GNB 2.57

March 9, 2023


For I am not ashamed of the gospel of Christ Jesus. It is the power of God to bring salvation to everyone who believes; first to the Jew and then to the Greek [read ‘to the rest of the world].” (Romans 1.16)


The hope of this series of reflections on Romans 1.16 is to enhance our thinking on Jesus’ new and great commandment “Love one another.” Without question, we are called to love the whole world (the population of the earth) but never at the expense of “one or another.” The bedrock of such endeavor is laid on the two greatest commandments concerning our call to “love God” and to “love our neighbor as if we are the neighbor.” Of course, even now, the Spirit reminds me that we are to “love others by the same measure that we would want to be loved ourselves.” Suffice it to say that measure is not based on human standards, i.e. the standards established by those around us within the circle of faith and beyond it. Within “the Law” which was revealed to Moses by God, it is clear that we are not to covet that which someone else has and take it for ourselves. How David crushed that command when he not only lusted after Bathsheba but then killed her husband in order to “free” her to marry him. If lust was his only sin in that story, then we might feel justified to say “I could be like David, the beloved of God.” But, his lust created within him the desire to take her and make her his own. He envied Uriah and coveted Uriah’s wife. He didn’t just happen upon his royal porch at the very “oh, did I just see that” moment when Bathsheba was bathing on her rooftop. He knew her springtime ritual by heart. He rehearsed it time and again. He set his plan in motion and engaged it when the timing was perfect. Now, I will not lay the blame all on David. I have no doubt that Bathsheba not only knew David was “lurking as her voyeur” but encouraged it. She may have entertained the joy of David’s desire in her mind. I do not think she considered murder as her means of “divorcing” Uriah. That event was a desperate move made by desperate people. Only when they became immersed in the affair did the “lie” of the enemy begin to speak more loudly. Lust was the invitation, murder was the consequence but the Enemy had far greater designs on David- the beloved of God. You see, Satan’s desire was a covetous one. Satan has established his want for all those who declare fealty to God to be his own. In a way, the Ten Commandents were established by God with Satan in mind. The rules of righteousness were the dividing line between “those who are for God” and “those who are against God.” Satan wants nothing less than for others to love him as he loves himself. That “love,” by the way, is a hatred for God. That “love” becomes the paradigm by which humanity establishes its identity “in the world.” The love of self with the expectation that everyone should love you with the same desire and intensity is simply a definition of “sin.”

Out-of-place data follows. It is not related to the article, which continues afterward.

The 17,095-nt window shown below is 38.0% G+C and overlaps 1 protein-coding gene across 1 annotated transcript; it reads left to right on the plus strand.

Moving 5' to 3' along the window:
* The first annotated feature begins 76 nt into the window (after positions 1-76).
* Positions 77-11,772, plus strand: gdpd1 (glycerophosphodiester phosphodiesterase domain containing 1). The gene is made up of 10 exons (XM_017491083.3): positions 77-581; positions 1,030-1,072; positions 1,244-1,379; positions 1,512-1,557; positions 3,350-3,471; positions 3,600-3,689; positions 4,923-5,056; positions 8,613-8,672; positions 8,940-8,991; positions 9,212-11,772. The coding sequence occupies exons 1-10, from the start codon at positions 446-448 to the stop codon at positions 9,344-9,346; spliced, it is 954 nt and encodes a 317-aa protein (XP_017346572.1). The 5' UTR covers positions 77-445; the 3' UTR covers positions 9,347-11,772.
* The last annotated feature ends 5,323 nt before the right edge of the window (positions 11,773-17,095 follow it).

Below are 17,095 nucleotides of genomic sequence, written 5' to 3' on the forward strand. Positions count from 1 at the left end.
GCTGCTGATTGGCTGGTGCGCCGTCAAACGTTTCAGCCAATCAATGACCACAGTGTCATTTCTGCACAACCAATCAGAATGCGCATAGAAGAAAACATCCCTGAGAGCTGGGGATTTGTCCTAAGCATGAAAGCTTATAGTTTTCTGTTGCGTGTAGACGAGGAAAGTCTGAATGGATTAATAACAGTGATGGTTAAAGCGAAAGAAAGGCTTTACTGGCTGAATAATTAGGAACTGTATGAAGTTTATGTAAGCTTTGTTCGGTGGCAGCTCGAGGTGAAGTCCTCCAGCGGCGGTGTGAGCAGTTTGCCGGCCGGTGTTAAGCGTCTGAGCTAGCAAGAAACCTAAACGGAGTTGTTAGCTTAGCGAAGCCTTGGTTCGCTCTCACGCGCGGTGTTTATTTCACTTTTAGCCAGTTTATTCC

And, as we know, Jesus knew of sin because He knew of the code of righteousness. But, Jesus did not “know” sin meaning “He was without sin. He did not sin.” Therefore, Jesus could not love self above others. He could not love self before He loved God. He also could not separate Himself from the truth that such love commanded Him to “love His enemy and do good to those whose desire was to persecute Him even to the point of physical death.” The template for such “love” as Jesus embodied was in the very nature and character of God His Father. Our “love” should embody and image the same. We need to ask ourselves “How does God love us? How has God loved us? How has God promised to love us in the days and eternity ahead?” We are not limited by the powerful description of John 3.16 (and 17) nor are we limited to it. It is but one example of how to answer the questions posed above. But, the gospel of Jesus as the Christ is filled with the measures of “so great a love as this.” I grant you, it takes great faith to model, image and embody such love. On our own it would not only be extremely difficult to do so, it would be impossible. As good as we may “love one another,” our efforts will be flawed and imperfect. This is not an excuse to not pursue loving one another in such a way that honors and pleases God. It should inspire us to let God love with us by His Spirit so that, as in our prayers, “where we are lacking, the Spirit will speak and act.” But, it won’t happen without us just as we can’t “happen” without God and believe we shall be successful.

The measure we give is the measure which shall be given to us.


Father, You are gracious, kind and good. Your lovingkindness endures to all and every generation. We seek for that love to be more fully manifested in us so that “one and the other” shall join with us and escape the terrible fate which awaits those who clothe themselves with sin instead of righteousness. May it be so in us, for us and through us in Jesus’ name. AMEN.

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